Letter from the Editor: Telling your stories for the 113th year

Journalism has become a field which those who do not claim it as a profession (or in our case, a high-commitment extracurricular) do not always understand.

Today’s journalists aren’t just writing the news anymore. They are out in the world, capturing photos and video and audio, streaming to millions of screens in real time.

And they are not just telling us the facts. They’re forced to pick and choose what is real and what is right, meticulously digging through a seemingly endless pot of rumors, hearsay and alternative facts to present people with what is hopefully the most accurate compilation of information.

This is a world that seems all too confusing, ambiguous and precarious for the few of us who want to write the news and the many of us who want to read and understand it.

One thing I will never forget, and the thing that has given me the will to return to the Hullabaloo office every day, is what a retired Los Angeles Times reporter told me at the Associated College Press conference in 2015: At the end of the day, journalism is just about telling stories.

So we at The Hullabaloo have been telling your stories since 1905. And in embarking on this ambitious journey of telling Tulane’s many stories, we have more recently become well-versed in this campus’s most pressing challenges.

Regrettably, our acknowledgement of these issues comes long after so many marginalized and underrepresented individuals and groups on this campus have grappled with their identities and places at Tulane. These students have wrestled with the burden of representation at an institution where they have not always been able to find a home.

It is time The Hullabaloo began to think critically about what it means to be the eyes and ears of a community in which so many of our peers have felt unseen and unheard.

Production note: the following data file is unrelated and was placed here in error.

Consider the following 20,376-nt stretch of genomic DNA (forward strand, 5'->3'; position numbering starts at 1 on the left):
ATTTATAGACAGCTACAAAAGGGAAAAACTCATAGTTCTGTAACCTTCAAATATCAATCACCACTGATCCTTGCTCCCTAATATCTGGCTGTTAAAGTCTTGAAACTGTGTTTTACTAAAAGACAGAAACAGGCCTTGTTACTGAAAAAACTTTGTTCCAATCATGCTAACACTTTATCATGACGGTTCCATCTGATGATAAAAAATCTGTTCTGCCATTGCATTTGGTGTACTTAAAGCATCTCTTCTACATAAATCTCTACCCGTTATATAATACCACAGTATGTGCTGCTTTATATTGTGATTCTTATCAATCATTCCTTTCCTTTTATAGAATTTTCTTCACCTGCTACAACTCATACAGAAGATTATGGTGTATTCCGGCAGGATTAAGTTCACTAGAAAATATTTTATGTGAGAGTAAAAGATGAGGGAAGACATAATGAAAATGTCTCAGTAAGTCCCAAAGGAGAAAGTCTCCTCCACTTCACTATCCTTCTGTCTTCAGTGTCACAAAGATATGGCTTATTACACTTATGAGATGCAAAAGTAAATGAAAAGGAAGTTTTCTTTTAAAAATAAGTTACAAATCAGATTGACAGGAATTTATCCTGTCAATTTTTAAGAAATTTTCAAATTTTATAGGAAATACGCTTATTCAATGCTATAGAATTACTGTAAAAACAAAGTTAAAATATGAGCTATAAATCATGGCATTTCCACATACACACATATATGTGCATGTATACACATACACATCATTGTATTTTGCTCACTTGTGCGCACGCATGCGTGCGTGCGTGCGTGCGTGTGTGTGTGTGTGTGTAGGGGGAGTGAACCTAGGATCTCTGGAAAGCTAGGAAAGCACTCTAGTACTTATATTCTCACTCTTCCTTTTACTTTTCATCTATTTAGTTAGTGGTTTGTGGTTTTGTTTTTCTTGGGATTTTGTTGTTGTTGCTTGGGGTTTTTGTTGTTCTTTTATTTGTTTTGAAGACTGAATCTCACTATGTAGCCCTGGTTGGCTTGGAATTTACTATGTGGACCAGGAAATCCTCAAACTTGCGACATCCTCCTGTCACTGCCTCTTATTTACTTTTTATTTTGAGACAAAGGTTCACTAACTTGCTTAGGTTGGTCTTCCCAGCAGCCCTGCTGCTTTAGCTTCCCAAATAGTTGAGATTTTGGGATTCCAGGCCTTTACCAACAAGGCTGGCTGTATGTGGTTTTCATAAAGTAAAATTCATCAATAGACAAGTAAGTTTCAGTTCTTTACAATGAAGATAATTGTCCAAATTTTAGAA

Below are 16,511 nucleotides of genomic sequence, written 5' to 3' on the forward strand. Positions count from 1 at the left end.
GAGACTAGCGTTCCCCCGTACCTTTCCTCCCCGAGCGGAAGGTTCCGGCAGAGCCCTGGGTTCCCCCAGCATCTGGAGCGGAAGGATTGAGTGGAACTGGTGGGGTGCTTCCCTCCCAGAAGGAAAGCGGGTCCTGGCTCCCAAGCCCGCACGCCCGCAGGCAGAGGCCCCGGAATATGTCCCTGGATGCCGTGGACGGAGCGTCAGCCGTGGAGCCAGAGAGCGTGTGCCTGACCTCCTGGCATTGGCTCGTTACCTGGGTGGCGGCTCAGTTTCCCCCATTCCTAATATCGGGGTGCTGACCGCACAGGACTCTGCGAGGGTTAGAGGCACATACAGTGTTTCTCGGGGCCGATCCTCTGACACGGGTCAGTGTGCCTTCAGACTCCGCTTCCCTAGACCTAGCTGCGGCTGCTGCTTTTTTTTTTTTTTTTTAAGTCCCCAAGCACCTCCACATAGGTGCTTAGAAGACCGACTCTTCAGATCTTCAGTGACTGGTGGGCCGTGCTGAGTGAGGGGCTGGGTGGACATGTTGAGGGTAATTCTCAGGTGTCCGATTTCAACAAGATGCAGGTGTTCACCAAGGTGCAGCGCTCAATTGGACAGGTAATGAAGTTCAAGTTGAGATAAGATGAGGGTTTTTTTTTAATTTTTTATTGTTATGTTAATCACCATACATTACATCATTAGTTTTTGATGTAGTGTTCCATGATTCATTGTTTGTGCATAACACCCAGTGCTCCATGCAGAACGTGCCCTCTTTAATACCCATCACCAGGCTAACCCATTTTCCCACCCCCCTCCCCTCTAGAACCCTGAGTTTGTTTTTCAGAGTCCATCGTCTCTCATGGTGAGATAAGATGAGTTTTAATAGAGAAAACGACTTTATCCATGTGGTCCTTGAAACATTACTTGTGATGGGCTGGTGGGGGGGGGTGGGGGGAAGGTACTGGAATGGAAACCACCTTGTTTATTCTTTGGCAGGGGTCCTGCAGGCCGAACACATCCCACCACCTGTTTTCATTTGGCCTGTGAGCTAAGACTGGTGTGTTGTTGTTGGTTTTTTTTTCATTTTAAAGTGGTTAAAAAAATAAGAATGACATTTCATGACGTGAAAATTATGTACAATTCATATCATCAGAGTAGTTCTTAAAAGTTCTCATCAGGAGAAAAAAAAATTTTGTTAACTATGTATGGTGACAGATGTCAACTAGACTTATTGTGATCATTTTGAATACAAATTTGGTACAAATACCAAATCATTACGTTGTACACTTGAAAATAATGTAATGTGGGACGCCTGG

But those of us in the business of telling stories must navigate a changing landscape of journalism that asks us to constantly find our balance between what is comfortable and what is right.

When we don’t speak up, we not only risk leaving stories out, but we also risk letting injustices fester in the crevices of our community. When we speak too loudly, we risk drowning out the voices of our peers. We neglect to give the subjects of our stories a chance to tell those narratives themselves and on their own terms.

Now is as good a time as any for me to admit that I do not have all the answers, not only because I lack the positionality and experiences that might prepare me to, but also because such answers have possibly never before been so difficult to capture, understand and act on.

I’m not sure how we continue on, with one foot in the status quo that insists we hold on to some fleeting, disembodied sense of objectivity, and with the other foot in the too-apparent-to-ignore recognition that we are falling short in our mission of being the eyes and ears of the Tulane community.

But I do know that we are not doing anyone any favors by hiding out in our Lavin-Bernick Center basement office and riding out the storm.

Indeed, a storm is underway – not just on our Uptown campus, but on campuses and in neighborhoods and cities across the country. Tacit compliance is no longer a viable option for those of us who have seen the ways in which under- and misrepresentation is affecting our friends and peers.

Our team of student journalists at The Hullabaloo is a driven, talented and compassionate group of 18-22-year-olds, but I don’t know that we have a plan when it comes to strategically and realistically addressing our own shortcomings and the deficits that we see on campus when it comes to inclusivity and meaningful representation.

But I can promise that we will do better. We will keep at it, in our ill-lit and overheated LBC basement office, trying to tell your stories for the 113th year, only this time with a greater and deeper understanding of what it means to tell someone’s story.

As we work through our own shortcomings, please feel free to submit suggestions on our website, and know that no matter your background, affiliation or orientation, you will always have a place in our office and on our pages.

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